Luay Hamza Abbas
Luay Hamza Abbas
Closing his Eyes

A quarter of an hour or less is the time he spends on his bicycle each morning to reach the health centre. When he once tried the distance on foot it did not take him much longer. Yet he went back to riding the bicycle. He would ride close to the pavement waiting for the cars to clear out of the way so he could close his eyes and let the world recede. He would let it slip by on both sides without attempting to notice it. This did not always happen because traffic was at its heaviest during that hour. But that momentary state, once it descended upon him, would fill him with a rare sense of happiness that would last him the whole day.

He liked to stand his bicycle against the wall of the medical storage facility, relishing the beauty of that moment, the moment when he had closed his eyes and continued to pedal, pushing through the tender grey darkness pierced by a distant blur of light. He could not tell whether his happiness was caused by the darkness whose recesses he navigated, or by the light whose source he could not distinguish. The quiet of the health centre augmented his chance to sense this morning happiness and he still had an hour before it became very busy, when he would not be able to turn in on himself. The patients, lined up in front of the cashier’s window, would not leave any time for that. He would ask each of them their name and age and write them down on an appointment slip. Then he would rewrite them in each of their folders. After that he would inquire as to the symptoms, not to make a diagnosis but to refer the patients to the right doctors, noting his comments in the corner of the appointment slip: general, dermatology, pediatrics, etc. Then he would collect the fee as he moved on to the next slip.

Reaching the last slip on the appointment book would remind him of the rapid passage of time. He would pull out another appointment book and thumb through it, making sure all the cards had been stamped. His workday apparatus is one and a half appointment books. Sometimes a little more or a little less, but always fluctuating within this range, as if sickness can afflict only a certain number of people every day. After that the number of drop-in patients decreases until they almost or completely disappear toward midday. Often he would remain seated on his chair until the end of his shift. He has no desire to socialise with the employees of the centre as they gather, without prior plan, in the pharmacy, nursing room or laboratory to eat the food they have brought from home and sip tea as they chat, moving casually from one subject to another. On the few occasions he decided to join them he could not stop himself from closing his eyes as if to allow the things happening around him to recede with the same ease with which he let the world around him recede every morning. The last time he did that, the silence of his colleagues surprised him. He thought about the moments of detachment without opening his eyes, and then, as their silence continued, he opened them and saw that they were staring at him. Their hands were holding their food containers and teacups and their eyes gawped at him. He found himself fumbling to conceal embarrassment and heard his voice quietly tell them that he had not slept well the night before. He could hear their voices rise once he had shut the door behind him.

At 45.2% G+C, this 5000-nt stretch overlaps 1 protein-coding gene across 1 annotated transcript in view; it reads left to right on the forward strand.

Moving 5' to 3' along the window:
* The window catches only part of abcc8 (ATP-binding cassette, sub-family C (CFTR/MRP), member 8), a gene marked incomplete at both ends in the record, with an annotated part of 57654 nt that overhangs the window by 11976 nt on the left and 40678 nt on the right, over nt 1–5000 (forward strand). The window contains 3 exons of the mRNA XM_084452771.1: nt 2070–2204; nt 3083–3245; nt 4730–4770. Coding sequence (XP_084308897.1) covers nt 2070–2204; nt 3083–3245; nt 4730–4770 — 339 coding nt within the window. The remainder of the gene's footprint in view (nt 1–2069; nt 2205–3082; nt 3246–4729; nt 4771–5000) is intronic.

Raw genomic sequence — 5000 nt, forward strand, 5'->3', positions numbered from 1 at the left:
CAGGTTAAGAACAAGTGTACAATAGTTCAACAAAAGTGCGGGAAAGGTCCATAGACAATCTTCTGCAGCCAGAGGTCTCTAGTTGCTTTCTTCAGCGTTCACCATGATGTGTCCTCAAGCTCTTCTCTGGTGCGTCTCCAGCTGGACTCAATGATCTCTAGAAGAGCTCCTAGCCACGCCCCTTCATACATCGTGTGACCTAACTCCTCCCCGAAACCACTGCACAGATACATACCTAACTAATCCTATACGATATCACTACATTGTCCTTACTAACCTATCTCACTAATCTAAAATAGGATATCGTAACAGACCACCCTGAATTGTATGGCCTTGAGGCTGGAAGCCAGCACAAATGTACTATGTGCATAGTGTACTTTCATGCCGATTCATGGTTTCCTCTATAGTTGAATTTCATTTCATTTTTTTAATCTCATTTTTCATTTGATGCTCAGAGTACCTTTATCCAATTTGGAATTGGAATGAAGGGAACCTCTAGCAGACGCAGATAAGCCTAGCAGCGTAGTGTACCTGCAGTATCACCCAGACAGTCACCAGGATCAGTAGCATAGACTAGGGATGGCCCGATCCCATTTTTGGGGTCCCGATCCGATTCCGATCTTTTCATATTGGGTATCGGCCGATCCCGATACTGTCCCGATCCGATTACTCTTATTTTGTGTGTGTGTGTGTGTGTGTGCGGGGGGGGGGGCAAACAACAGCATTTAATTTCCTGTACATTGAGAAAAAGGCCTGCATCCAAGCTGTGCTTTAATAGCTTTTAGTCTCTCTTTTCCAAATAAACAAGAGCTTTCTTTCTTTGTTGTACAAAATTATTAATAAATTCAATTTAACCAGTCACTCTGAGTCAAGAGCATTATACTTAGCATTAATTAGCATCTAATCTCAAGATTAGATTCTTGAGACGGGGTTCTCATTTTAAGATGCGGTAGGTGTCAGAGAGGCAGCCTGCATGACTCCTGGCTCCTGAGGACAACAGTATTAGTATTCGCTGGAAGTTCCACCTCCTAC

He started filling his time by organising the patients’ files. He would draw slots with horizontal and vertical lines, and stamp the next day’s appointment slips. After eating his lunch he would fill his white teacup with the little strawberry on a thin stem painted on it. The cup would sit on the table until the end of the workday because he preferred drinking his tea in distant sips, relishing the bitterness that intensified as the tea became colder. He would contemplate the teacup on the table and think that the tiny strawberry was inappropriate for a cup of that size. He would wonder again: couldn’t it have been just a tad larger?

After returning he would take a look from the top pane of the window of his cashier’s room at the hollow dirt field beyond the health centre’s fence. He would envision the commotion the boys would make as they played soccer. He had not seen boys play there before but he was certain they would not leave a plot of land that spacious without fixing their two goalposts on it.

This time he saw a white car approach slowly and park in the middle of the field (few cars pass this field, most of them mini cabs). He estimated that the car had broken down, and waited for the driver to get out to open the bonnet. He got out indeed, but did not walk toward the bonnet. He leant against the door and pulled out a pack of cigarettes from his shirt pocket. He took out a cigarette, lit it, and began smoking. Two men got out of the car after him. One of them put his hand on the shoulder of the other, who was blindfolded, while pushing him toward the driver, who took hold of the man and forced him violently to his knees. At that moment the health centre cashier sensed the warmth of the teacup. He placed it back on the table and withdrew his hand, surprised by its trembling. He resumed his watching. One of the two men pulled out a gun and shot the blindfolded man three times in the head.

On his way home the cashier closed his eyes. He continued pedalling as the crowd thinned out in the streets around him. Unusually, he did not feel himself move in his grey darkness, and did not wonder about his distant blur of light. And closing his eyes this time, there was the hand jerking back at each shot and the head convulsing.

Basra, 12 May 2006

Translated by Yasmeen Hanoosh from the story’s online publication on, August 2006. This story was winner of the Kikah best short story award, Summer 2006